Written by Dr. Steven Kurtz
This story is part of Speak Up for Kids, an annual public education program held during National Children's Mental Health Awareness Week (May 6-12, 2012).
ADHD is the most common of all childhood psychiatric disorders, but one that is widely misunderstood.
That's because the three key features of ADHD—hyperactivity, inattention and impulsivity—are behaviors all children exhibit to some degree.
Of course all children are rambunctious, distracted and impulsive at times, but kids with ADHD are much more so than their peers—on parent and teacher rating scales used to measure these behaviors, they average three times the typical frequency of these interfering behaviors. They also exhibit these behaviors both at home and at school, so it gets in the way of so many parts of their lives.
Perhaps most important, in children with ADHD these behaviors are so frequent and so intense that they are causing them serious distress. These children typically are unable to settle down and concentrate well enough to succeed in school. They are unable to follow rules, so they often can't play well with other kids or participate in team sports. They find themselves in trouble a lot, taking dangerous risks, and in conflict with their families. These are kids who are not only "in motion" a lot of the time, they're frustrated because they're out of sync with those around them and can't do what other kids can do.
Adding to the challenges in diagnosing and helping kids with ADHD is that it's common to blame parents for the kids' out-of-control behavior—and for giving them medication to control it.
When Parents magazine and the Child Mind Institute surveyed Parents' readers about ADHD, we found that a majority (62%) think ADHD is being overdiagnosed just because children have behavior issues. A whopping 72% said doctors are too quick to put kids on medication for ADHD rather than look for other solutions, and 74% said kids are being put on medication for a "quick and easy fix."
Stimulant medications, prescribed by a knowledgeable clinician, don't sedate kids; they bring their activity level, attention, and impulse control into the normal range for typical children. Given the right dosage and formula medicines level the playing field for these kids, allowing them to be successful in school, interact more effectively with friends, and have happier and healthier relationships with their families.
Studies show there's an 80% chance that a child with ADHD will respond really well to medication. (There are also non-stimulant medications that help some kids who don't respond well to stimulants.) It takes a knowledgeable clinician and careful monitoring—including observation by parents and teachers—to find the best fit of medicine and dosage, balancing benefits and risks, for each child. This, in combination with behavioral therapies such as Parent-Child Interaction Therapy to help manage disruptive behaviors, affords kids the best chance of having success at simply being kids.
But the belief that ADHD isn't a real disorder—and that medication is just an exaggerated response to difficult but typical children's behavior—is a serious threat to the timely treatment that can transform the lives of young people. Parents wait an average of two years— two precious years of child development— before they seek professional help. So we should take a look at why this happens, where this skepticism comes from.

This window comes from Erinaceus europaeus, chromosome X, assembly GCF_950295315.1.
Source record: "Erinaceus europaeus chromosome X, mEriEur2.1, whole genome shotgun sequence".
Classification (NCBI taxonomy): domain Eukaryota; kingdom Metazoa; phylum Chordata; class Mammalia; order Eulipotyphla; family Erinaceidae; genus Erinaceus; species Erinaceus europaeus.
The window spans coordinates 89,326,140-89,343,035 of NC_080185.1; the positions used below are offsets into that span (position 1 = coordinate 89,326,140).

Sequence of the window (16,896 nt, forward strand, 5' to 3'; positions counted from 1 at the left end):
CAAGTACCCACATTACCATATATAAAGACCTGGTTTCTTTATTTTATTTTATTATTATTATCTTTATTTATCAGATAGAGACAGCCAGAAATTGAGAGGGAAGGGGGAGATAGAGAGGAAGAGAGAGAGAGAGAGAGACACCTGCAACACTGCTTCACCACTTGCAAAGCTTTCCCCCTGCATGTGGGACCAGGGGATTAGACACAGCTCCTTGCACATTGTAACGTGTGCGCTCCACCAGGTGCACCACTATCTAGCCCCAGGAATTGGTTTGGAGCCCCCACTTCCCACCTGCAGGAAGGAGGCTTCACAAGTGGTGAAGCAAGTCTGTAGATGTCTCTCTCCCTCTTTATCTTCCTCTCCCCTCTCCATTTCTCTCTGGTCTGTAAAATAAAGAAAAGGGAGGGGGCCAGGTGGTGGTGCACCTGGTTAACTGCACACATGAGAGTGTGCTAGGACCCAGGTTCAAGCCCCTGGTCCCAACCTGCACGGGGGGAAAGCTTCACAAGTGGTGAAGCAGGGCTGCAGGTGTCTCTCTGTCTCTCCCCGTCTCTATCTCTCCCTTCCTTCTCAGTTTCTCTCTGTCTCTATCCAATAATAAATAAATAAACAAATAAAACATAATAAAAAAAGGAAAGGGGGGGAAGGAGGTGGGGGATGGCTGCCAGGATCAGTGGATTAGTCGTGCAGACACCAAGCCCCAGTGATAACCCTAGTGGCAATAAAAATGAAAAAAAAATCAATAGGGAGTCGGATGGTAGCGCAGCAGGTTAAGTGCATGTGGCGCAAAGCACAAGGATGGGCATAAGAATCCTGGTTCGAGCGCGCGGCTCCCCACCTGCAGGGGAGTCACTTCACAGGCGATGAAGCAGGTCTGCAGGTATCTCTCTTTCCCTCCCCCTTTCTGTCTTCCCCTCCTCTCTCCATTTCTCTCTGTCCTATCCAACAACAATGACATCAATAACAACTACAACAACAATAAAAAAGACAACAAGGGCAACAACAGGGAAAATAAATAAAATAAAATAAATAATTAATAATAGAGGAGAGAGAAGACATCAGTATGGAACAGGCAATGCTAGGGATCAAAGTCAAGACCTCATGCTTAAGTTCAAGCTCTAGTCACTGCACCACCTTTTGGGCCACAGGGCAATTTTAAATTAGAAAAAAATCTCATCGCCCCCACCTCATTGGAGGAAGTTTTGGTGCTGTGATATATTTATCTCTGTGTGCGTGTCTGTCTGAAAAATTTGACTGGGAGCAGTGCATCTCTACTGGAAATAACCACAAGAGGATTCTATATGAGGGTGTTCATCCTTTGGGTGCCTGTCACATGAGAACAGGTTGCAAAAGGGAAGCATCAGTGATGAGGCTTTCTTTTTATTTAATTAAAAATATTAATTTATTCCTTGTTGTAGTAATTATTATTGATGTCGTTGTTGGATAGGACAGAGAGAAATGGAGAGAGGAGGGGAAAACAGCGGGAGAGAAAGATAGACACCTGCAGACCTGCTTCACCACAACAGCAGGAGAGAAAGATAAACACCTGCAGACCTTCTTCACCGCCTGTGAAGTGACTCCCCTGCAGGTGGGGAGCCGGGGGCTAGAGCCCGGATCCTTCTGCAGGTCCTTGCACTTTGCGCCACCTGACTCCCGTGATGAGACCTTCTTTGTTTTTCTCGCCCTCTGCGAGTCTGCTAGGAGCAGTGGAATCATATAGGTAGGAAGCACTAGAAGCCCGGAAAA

First, it comes from the fact that ADHD is what we call "dimensional"—defined by symptoms that are common in typical children but much more extreme, and more damaging in these children. Being typically rambunctious is not the same as being so impulsive and hyperactive you are consistently unable to follow instructions from teachers or parents. Being typically distracted is not the same as being unable to finish a project, a game, even a meal.
It's not a stretch to say that most people who deny that these are real issues are not the parents of these kids, who are seriously impaired in so many aspects of their lives.
But parents themselves sometimes resist a diagnosis of ADHD for a different reason—not because they don’t see the child struggling, but because they don't want to "drug" their children. The popular misconception that doctors are peddling scrips to normally developing kids has the effect of stigmatizing the diagnosis, even when parents see their child suffering.
When parents of a child who has ADHD say to me, essentially, "I'm afraid of the diagnosis," I urge them to see that NOT treating their child's ADHD is the thing they should be afraid of. What's important is to agree that ADHD behaviors are causing impairment, and to help the child before the disorder severely undermines his success in school, his friendships, his relationship with his family, and his sense of who he is and what he can accomplish.
We need to see ADHD as a condition like high blood pressure, or high cholesterol or diabetes—something we wouldn't think of dismissing. The risks of not treating ADHD are just as serious to the health and happiness of the child.
Steven Kurtz, PhD, ABPP, is Senior Director of the ADHD and Disruptive Behavior Disorders Center at the Child Mind Institute and Director of the Selective Mutism Program. Dr. Kurtz is one of the nation’s leading clinicians in the treatment of children’s behavioral problems and disorders, particularly ADHD, and the social anxiety disorder selective mutism.
Child Mind Institute's Speak Up for Kids is an annual public education program held during National Children's Mental Health Awareness Week (May 6-12, 2012) aimed at ending the stigma, lack of awareness, and misinformation that cause children to miss out on treatment that can change their lives.